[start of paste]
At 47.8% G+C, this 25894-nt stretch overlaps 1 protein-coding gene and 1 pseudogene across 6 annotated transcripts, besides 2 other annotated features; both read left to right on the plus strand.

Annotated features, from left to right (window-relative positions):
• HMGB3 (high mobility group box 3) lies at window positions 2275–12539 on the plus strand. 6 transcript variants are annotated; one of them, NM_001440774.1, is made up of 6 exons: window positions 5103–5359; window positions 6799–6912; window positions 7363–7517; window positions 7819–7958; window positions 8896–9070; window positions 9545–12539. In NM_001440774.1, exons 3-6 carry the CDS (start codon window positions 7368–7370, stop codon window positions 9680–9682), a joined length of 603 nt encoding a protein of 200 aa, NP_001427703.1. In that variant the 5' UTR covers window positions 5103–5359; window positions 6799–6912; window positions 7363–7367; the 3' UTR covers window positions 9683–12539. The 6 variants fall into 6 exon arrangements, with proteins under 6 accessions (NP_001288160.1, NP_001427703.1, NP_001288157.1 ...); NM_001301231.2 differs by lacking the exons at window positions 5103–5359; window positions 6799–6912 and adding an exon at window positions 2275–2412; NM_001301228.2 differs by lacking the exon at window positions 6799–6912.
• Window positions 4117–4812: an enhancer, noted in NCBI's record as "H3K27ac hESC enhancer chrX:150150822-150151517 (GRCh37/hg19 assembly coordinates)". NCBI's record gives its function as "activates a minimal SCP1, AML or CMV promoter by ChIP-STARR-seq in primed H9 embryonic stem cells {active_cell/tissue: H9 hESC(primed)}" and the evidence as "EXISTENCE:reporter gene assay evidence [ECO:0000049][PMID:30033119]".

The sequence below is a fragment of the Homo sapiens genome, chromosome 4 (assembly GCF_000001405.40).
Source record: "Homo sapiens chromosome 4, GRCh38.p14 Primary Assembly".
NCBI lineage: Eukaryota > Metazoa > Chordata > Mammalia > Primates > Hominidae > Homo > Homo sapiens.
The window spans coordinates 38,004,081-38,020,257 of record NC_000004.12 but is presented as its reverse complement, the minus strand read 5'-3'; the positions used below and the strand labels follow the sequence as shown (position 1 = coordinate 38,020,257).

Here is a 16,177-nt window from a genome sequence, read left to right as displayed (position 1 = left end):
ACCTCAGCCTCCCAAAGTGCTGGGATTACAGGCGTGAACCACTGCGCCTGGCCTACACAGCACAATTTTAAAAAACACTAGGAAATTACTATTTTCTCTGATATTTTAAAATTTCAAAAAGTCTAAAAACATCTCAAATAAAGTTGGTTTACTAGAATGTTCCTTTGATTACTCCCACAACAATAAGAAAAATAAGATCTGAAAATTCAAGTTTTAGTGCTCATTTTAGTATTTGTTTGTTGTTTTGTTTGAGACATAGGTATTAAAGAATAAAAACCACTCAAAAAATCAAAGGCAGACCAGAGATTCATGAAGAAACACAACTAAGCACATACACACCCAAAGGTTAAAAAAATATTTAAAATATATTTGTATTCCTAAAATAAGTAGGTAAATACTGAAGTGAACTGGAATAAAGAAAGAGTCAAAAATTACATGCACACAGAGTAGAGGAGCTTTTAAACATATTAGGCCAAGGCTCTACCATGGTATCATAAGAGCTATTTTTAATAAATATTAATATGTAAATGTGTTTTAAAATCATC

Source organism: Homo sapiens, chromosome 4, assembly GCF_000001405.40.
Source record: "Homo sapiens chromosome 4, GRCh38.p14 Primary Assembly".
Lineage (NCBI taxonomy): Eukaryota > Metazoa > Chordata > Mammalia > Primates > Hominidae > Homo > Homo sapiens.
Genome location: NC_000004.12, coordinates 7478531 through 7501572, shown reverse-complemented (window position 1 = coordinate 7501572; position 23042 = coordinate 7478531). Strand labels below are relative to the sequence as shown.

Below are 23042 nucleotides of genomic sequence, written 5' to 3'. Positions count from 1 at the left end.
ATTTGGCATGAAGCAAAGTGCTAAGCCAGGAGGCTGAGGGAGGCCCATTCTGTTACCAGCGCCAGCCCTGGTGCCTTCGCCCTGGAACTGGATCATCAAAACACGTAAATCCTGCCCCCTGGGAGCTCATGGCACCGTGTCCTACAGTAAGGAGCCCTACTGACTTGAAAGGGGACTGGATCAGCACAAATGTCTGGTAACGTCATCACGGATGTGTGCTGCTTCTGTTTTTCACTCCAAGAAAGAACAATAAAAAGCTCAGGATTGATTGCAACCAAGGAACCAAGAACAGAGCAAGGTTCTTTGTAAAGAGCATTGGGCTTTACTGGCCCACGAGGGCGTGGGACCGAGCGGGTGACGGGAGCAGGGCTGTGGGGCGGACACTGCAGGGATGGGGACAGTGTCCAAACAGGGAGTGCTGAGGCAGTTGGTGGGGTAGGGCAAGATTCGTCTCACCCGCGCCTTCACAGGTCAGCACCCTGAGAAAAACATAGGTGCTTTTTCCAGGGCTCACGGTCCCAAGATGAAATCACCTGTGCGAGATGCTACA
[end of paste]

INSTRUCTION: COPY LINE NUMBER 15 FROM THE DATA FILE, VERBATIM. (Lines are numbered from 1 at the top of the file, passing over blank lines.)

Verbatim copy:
Below are 23042 nucleotides of genomic sequence, written 5' to 3'. Positions count from 1 at the left end.